Play the latest installment of “The Inspector”

We’ve highlighted this fun way to spot potential safety issues in the past on this blog. This week, “The Inspector” goes to the roof. Spot the 5 potential safety hazards (click on the image to go to the finehomebuilding site to play the game).

By the way… there are at least 2 more that I spotted that weren’t even listed, the most obvious one being that no one is tied off which according to the new standard is now an absolute must.


Residential Fall Protection Directive Updated

Residential construction has traditionally been a different breed when it comes to fall protection, compliance and enforcement. Because they aren’t as big as the larger construction companies, because there are so many of them and because they are scattered, often in more remote locations, they have been hard to monitor and enforce fall protection standards on. The problem is that the lack of proper directive results in about 40 deaths a year.

As of December 16, 2010 OSHA is trying to remedy this by publishing the new STD 03-11-002 for compliance guidance for residential construction. Residential construction companies will have until June of 2011 to comply.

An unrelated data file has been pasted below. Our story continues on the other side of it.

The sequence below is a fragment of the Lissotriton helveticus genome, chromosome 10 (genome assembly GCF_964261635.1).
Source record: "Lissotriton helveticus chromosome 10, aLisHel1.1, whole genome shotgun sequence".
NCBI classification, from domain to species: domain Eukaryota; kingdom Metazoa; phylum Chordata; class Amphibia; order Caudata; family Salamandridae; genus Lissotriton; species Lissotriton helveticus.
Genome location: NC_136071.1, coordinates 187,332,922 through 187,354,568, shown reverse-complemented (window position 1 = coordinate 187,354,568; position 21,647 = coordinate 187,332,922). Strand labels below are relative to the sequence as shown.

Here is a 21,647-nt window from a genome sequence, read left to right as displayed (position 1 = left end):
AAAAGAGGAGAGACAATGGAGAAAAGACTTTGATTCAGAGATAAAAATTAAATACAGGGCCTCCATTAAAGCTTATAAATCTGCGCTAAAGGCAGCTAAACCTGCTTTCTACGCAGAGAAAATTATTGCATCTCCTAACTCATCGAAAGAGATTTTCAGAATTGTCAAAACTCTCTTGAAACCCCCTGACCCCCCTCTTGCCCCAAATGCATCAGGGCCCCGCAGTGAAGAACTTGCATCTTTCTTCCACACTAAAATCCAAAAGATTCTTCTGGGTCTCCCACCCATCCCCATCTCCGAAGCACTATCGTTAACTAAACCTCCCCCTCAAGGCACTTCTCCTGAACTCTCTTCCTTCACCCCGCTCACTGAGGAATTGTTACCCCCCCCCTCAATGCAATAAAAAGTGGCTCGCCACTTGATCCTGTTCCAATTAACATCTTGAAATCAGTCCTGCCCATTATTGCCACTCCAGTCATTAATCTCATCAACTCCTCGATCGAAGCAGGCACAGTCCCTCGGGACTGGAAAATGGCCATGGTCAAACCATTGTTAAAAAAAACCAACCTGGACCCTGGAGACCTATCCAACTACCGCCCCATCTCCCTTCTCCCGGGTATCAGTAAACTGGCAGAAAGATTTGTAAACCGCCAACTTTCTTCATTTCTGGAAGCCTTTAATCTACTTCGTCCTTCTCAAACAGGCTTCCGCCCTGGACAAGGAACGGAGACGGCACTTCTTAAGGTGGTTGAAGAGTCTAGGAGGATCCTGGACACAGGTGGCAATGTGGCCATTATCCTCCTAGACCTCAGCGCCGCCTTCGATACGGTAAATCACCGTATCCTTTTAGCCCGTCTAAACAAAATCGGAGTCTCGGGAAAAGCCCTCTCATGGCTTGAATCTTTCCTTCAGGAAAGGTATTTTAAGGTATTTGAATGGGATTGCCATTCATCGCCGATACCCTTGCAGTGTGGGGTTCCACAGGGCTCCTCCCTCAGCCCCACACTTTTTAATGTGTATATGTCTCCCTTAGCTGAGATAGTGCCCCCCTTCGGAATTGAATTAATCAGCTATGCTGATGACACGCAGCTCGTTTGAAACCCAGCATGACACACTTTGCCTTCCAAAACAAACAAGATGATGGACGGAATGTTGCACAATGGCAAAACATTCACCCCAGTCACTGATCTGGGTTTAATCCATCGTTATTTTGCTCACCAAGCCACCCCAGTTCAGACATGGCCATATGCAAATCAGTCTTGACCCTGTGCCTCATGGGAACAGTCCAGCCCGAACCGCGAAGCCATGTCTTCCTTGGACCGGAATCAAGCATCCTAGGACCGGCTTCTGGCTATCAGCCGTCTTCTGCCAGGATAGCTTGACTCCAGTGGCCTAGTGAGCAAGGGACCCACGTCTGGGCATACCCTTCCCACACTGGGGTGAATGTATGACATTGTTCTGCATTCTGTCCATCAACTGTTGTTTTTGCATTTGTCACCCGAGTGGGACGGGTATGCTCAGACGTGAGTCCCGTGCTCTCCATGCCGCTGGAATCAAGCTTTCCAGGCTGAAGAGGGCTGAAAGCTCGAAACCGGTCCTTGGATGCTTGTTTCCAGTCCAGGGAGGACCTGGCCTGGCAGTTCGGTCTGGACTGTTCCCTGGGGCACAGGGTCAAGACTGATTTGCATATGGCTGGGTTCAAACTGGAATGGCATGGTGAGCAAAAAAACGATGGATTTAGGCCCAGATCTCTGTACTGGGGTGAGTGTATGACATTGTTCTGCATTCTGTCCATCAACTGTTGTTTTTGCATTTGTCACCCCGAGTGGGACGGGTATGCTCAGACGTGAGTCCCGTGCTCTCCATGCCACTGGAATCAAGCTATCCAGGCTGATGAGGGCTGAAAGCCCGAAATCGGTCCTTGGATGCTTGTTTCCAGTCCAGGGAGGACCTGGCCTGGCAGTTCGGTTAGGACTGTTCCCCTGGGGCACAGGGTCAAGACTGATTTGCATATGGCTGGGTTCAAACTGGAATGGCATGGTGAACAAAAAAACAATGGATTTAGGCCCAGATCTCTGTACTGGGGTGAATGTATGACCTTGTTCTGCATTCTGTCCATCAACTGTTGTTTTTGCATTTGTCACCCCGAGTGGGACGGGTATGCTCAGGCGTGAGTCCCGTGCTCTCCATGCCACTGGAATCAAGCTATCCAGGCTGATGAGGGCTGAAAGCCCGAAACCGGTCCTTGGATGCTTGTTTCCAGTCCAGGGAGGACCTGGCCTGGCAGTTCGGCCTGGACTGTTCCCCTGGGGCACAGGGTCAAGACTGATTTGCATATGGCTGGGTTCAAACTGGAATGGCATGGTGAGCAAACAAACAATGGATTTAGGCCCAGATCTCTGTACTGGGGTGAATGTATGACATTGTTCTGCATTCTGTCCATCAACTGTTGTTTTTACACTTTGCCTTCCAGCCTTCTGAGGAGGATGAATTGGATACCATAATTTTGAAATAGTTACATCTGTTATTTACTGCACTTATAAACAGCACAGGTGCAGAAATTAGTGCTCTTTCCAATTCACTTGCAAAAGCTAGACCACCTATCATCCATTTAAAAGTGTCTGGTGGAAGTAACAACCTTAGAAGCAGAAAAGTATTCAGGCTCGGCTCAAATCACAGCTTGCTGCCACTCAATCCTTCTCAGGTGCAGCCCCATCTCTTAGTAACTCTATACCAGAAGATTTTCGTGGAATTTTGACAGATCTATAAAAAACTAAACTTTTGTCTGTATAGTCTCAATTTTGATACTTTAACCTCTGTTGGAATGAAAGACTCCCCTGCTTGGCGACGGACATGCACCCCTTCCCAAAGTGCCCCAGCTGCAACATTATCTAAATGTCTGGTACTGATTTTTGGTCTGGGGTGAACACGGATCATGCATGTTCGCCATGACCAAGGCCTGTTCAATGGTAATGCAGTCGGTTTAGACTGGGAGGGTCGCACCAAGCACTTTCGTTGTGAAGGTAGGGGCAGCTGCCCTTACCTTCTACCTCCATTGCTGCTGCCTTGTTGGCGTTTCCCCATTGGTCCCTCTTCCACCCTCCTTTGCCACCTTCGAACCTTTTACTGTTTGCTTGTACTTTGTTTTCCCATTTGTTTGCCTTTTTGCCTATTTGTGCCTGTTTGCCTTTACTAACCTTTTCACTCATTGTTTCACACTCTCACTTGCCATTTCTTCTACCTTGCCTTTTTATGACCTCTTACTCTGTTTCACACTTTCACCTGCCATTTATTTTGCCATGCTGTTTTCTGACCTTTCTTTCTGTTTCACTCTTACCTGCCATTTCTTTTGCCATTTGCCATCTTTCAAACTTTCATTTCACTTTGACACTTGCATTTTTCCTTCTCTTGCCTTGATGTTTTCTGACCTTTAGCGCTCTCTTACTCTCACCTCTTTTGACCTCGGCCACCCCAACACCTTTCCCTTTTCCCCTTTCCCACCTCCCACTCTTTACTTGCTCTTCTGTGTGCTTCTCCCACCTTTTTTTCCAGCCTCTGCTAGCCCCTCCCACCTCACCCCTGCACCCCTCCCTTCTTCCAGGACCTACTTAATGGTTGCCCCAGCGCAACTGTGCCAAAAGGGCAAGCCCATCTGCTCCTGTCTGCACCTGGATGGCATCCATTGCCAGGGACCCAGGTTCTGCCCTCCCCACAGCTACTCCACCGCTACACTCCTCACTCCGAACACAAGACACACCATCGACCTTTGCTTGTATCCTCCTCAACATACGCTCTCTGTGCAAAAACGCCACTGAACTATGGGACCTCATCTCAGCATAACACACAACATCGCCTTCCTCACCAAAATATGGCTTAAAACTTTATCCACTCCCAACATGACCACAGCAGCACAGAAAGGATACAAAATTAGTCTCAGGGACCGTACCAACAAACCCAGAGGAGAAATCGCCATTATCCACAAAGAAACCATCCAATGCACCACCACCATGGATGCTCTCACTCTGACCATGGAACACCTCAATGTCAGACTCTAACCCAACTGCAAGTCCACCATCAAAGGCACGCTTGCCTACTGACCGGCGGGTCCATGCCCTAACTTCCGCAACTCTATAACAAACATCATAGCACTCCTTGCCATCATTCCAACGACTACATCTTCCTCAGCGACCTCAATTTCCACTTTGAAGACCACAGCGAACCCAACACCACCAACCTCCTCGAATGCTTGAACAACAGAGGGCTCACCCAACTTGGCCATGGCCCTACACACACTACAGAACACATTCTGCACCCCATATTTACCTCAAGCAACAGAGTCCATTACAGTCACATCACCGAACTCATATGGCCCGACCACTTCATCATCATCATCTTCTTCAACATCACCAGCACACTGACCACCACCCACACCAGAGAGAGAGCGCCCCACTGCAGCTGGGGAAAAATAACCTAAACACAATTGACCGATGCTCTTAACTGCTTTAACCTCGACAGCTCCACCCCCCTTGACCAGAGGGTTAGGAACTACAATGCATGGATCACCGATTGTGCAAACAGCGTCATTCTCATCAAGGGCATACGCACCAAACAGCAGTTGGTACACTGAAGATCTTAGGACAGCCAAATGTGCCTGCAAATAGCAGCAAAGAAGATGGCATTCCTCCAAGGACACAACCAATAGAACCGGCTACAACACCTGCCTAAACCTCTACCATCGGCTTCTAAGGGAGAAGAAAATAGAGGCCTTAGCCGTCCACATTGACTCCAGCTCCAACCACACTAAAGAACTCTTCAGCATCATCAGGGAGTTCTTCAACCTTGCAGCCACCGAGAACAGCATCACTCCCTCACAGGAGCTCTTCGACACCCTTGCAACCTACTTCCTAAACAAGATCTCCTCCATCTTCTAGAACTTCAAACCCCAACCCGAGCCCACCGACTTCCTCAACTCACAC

Most notable is the fact that the 25 foot, ground-to-eave height threshold no longer applies.

Slide guards (those boards or other forms of barriers designed to keep the workers from sliding off the roof) are no longer acceptable either, regardless of the pitch or the height of the roof. All roofers need to be fully tied off if they are more than 6 feet off the ground.

The United States Department of Labor has provided a special section to their website to address this new standard. This new “